30 review for The Joy of Movement: How Exercise Helps Us Find Happiness, Hope, Connection, and Courage

  1. 4 out of 5

    Karen

    I am lucky enough to have taken several of Kelly McGonigal's Psychology classes and I have always been a huge fan. When I saw this book was coming out, I knew I would read it no matter what and I knew it would be fantastic no matter what. And it was. It's chock full of research about how movement can help with depression, loneliness and isolation. How we all need community and how movement can really help with that. It has a lot of inspiring stories and a lot of science. The perfect combination I am lucky enough to have taken several of Kelly McGonigal's Psychology classes and I have always been a huge fan. When I saw this book was coming out, I knew I would read it no matter what and I knew it would be fantastic no matter what. And it was. It's chock full of research about how movement can help with depression, loneliness and isolation. How we all need community and how movement can really help with that. It has a lot of inspiring stories and a lot of science. The perfect combination for all varieties of readers. I have big movement plans for 2020, so I will be coming back to this one again and again to help remind myself of all of its gifts. If you need any inspiration at all, this is the book for you.

  2. 5 out of 5

    Laurie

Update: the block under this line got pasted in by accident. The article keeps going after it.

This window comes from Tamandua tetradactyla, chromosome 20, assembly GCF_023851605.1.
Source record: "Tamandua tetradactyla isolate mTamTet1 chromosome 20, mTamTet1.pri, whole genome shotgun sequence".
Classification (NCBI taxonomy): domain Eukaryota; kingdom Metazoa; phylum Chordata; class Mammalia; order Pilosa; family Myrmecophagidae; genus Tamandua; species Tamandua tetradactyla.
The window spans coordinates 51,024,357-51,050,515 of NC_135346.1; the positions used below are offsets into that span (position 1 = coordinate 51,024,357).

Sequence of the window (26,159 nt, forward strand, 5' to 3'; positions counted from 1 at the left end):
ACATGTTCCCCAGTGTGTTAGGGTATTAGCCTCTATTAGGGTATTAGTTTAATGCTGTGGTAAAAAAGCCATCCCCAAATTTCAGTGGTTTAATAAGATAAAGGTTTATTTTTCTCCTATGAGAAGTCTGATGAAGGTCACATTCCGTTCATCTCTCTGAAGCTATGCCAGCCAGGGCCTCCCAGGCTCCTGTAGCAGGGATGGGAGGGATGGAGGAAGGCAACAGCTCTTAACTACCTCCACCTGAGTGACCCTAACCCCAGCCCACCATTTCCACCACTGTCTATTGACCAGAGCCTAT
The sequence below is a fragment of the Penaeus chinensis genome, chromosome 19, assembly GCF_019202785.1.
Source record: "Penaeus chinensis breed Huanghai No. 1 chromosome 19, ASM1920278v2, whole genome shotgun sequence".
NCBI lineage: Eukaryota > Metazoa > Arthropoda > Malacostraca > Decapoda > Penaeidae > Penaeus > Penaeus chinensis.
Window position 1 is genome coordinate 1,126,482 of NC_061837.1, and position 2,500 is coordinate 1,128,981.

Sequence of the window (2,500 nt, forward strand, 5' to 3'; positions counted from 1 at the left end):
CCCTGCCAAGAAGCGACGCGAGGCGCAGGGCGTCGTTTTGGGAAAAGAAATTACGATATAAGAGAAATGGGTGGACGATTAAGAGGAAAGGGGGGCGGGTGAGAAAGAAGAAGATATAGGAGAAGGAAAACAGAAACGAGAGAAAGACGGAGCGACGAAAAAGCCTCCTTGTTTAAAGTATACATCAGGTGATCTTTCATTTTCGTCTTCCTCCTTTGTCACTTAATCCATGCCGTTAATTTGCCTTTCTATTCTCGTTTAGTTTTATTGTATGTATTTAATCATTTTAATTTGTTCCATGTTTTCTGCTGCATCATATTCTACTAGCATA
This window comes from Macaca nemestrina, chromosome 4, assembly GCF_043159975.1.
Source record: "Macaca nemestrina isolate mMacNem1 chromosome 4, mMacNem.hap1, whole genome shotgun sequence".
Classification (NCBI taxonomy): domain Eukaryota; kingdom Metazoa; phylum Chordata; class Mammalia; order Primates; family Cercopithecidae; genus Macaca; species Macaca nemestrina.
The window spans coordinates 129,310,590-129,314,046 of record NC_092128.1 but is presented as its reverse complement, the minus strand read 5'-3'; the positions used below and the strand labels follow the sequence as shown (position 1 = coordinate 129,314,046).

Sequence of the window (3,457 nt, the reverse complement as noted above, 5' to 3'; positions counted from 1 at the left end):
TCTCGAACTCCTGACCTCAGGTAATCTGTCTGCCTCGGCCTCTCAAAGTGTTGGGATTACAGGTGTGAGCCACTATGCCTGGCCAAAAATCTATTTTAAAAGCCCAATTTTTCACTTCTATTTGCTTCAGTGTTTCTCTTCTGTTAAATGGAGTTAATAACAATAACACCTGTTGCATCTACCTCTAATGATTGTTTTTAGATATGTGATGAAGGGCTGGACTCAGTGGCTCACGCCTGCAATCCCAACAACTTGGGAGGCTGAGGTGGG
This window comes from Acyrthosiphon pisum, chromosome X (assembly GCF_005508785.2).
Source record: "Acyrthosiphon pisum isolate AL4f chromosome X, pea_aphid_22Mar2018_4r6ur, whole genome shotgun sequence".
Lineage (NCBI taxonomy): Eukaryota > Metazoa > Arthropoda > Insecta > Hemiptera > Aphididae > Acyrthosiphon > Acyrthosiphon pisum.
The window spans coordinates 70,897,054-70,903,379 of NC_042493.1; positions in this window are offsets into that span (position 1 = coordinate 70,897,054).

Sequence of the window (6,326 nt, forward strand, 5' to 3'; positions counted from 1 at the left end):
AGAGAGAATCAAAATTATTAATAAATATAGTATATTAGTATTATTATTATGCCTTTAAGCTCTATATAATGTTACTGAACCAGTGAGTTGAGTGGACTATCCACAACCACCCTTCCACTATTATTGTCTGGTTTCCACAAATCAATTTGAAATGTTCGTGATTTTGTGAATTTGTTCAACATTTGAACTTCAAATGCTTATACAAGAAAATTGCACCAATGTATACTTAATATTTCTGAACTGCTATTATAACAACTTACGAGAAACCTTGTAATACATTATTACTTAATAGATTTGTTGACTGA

It is quite possible that my impression of this book was impacted by the book I just completed reading, another science-focused text that also included stories of the people behind the science as well as the people impacted by the science. My hope was for The Joy of Movement to be of similar quality and depth. McGonigal's book is a love story to the joy of movement (yes, the title is quite apt) and to her love of movement. While she does include some neuroscience, as well as many (sometimes I It is quite possible that my impression of this book was impacted by the book I just completed reading, another science-focused text that also included stories of the people behind the science as well as the people impacted by the science. My hope was for The Joy of Movement to be of similar quality and depth. McGonigal's book is a love story to the joy of movement (yes, the title is quite apt) and to her love of movement. While she does include some neuroscience, as well as many (sometimes I felt too many) stories of all types of athletes, overall this felt like a superficial treatment of movement. My preference would have been to keep what she has written, but also provide much more in-depth information about the neuroscience of movement. As a result, this seemed more like a popular science book, though there are a number of quotes that resonated (see below). Perhaps I should not be disappointed, since the cover text doesn't promote expectations for anything other than what McGonigal has actually written; I simply read too much into the pre-book hype. [UPDATE 1-21-20: Earlier this evening, in watching a podcast of McGonigal being interviewed, I was reminded that I participated in the Danskin triathlon (my first ever such event) for four years in a row as a way to recuperate from breast cancer and Lyme disease, both which occurred in the same calendar year. The triathlon was a way for me to marshal my psyche and prove to myself that I was on the road to health. Definitely speaks to both the power and joy of movement to heal.] I did find portions that resonated, the first dealing with music. When listening to music, we listen with our muscles. -Oliver Sacks (pg 98) I have taken three Dance for Parkinson's trainings, and was heartened to see McGonigal include this approach to movement, the premise of which is that music coupled with dance training is beneficial for people living with Parkinson's. This next quote is applicable across so much of life, not just movement. These are words of encouragement coupled with a firm belief to not give up. If you can't fly, run. If you can't run, walk. If you can't walk, crawl. But by all means, keep moving. -Martin Luther King Jr (pg 107) As a lover of human anatomy and a teacher of yoga who occasionally suggests turning the corners of the mouth up towards the eyes, I especially appreciated learning the name of the muscle responsible for this movement: zygomaticus major. This muscle "contracts reflexively, similar to when a physician taps your kneecap to make your leg swing." Our external movements, from facial expressions to body position, let us "talk" to the world. The body is how we translate what is happening inside us–thoughts, feelings, desires–into something observable that other people can understand. (pg 116) Finally, one more vocabulary word that speaks to yoga as well as movement in general: proprioceive. I have long known that proprioception is an individual's sense of where their body is in space; this is something we consciously or unconsciously consider whenever we move. McGonigal discusses how empathy while watching someone else move causes us to proprioceive it. When you watch others move, you don't just perceive this action. You proprioceive it. You receive it into yourself. This is what empathy does: It creates, in your mind, a felt sense of what you are observing. (pg 149) If you've made it this far in my review you may be thinking "well, sheesh, she sure wrote a lot about a book that she began by panning." And you'd be correct in your thinking. (Imagine my zygomaticus major muscle now doing its thing. :-))